If you are a novice motorcycle rider, finding good tires can be a pain. Usually, this task is made difficult by one’s insufficient familiarization with the subject and the fact that the market is filled with countless similar models.
Because we know that this process is not very easy, we have decided to make it simpler for you, by letting you in a couple of tips and tricks.
Pay attention to what the manufacturer recommends
When starting to look for new tires, Biker’s Basics suggests that you take a good look at what the manufacturer of the bike that you own recommends. This is important because all bikes have different specifications that you should pay attention to.
Still, this does not mean that you should ignore the new technology advancements that lead to the construction of tires that have a better grip and that can supply you with an improved handling.
Treads are important
Another well-articulated point that iamlivingit.com has made is that treads are vital to consider. As you probably know, treads increase the grip that you have on the road. Because of this, for instance, on rainy days, they can help actually move the water from under the tires and, thus, increase your performance.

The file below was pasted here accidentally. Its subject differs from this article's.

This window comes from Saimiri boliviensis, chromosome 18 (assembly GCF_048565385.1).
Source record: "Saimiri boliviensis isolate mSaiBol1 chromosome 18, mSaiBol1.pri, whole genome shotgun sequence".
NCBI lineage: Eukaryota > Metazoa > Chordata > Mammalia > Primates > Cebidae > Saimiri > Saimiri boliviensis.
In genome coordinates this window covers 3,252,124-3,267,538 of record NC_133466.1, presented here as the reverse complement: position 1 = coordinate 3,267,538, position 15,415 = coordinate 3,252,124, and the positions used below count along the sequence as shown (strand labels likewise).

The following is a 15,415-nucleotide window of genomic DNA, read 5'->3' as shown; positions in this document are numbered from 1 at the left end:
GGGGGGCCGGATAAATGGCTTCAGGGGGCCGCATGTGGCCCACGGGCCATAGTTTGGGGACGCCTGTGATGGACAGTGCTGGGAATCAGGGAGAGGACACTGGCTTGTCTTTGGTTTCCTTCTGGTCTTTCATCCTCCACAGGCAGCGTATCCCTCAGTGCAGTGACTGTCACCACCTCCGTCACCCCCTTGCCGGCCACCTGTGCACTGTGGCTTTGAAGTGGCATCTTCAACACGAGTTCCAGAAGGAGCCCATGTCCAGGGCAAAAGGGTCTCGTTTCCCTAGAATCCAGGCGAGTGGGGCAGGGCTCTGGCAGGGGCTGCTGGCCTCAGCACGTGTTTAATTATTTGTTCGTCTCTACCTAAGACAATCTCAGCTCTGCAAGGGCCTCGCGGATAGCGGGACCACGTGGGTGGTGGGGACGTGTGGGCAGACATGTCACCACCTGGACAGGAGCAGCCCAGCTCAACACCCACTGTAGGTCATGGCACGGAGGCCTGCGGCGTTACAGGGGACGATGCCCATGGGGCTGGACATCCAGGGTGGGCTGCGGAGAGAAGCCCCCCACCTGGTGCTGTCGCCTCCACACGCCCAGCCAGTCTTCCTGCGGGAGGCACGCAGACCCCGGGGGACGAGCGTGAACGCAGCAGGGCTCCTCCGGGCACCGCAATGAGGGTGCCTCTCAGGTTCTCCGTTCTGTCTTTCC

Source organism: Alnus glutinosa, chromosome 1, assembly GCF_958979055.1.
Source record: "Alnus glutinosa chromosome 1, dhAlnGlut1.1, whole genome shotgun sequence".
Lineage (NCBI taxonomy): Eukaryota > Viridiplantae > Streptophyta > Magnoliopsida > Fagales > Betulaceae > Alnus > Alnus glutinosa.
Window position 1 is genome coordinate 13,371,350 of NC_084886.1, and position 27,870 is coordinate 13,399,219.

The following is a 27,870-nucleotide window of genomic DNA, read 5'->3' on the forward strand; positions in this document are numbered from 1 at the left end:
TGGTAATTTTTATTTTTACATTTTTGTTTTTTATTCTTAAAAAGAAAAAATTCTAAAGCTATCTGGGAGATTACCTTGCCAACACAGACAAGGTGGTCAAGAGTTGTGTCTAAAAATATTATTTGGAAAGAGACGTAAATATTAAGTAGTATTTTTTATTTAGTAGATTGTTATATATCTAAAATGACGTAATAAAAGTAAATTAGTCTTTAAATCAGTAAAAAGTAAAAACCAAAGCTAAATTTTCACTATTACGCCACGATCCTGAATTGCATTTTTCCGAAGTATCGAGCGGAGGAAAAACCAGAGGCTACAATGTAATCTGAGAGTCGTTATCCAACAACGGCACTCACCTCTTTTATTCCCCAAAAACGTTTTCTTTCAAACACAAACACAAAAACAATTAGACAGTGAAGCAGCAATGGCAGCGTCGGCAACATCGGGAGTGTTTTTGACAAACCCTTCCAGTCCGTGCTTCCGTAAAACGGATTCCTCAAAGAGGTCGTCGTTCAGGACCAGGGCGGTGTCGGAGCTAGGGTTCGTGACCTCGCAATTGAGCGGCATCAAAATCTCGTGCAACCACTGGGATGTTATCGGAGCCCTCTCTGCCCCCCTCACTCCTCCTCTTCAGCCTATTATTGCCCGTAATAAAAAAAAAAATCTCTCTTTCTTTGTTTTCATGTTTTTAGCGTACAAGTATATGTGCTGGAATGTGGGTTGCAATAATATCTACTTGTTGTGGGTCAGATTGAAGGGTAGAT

From this point of view, you should remember that models with wider treads are generally used for off-roading. Moreover, they lessen the contact on flat roads. As a result, if you are the type of biker that travels on flat roads, you should select a tire that has smaller treads.
Bias vs. radial
Generally, traditional motorcycles have bias plies. This means that the carcass of the tire was constructed using body cords that have been placed at a directional angle. However, as time has progressed, manufacturers have created radial tires that have plies that are laid bead to bead. This newer design is considered more advantageous for the rider. As a result, it is often recommended that one selects radial tires as they are more practical.
As the experts from Revzilla pointed out, another aspect that you should not neglect is the heat dissipation ratio of a tire. Typically, radial models are better at dissipating the heat created by the friction between the actual tire and the road.
Still, if you own a touring bike or if you like heavy cruisers, it is generally accepted that bias-ply units are also suitable as they have a stiffer sidewall. Yet, you should not worry about this feature in particular as most units out there have been designed to withstand the average emission of heat.
Lastly, before you make a choice, you should also take into consideration when and where you intend to use your bike.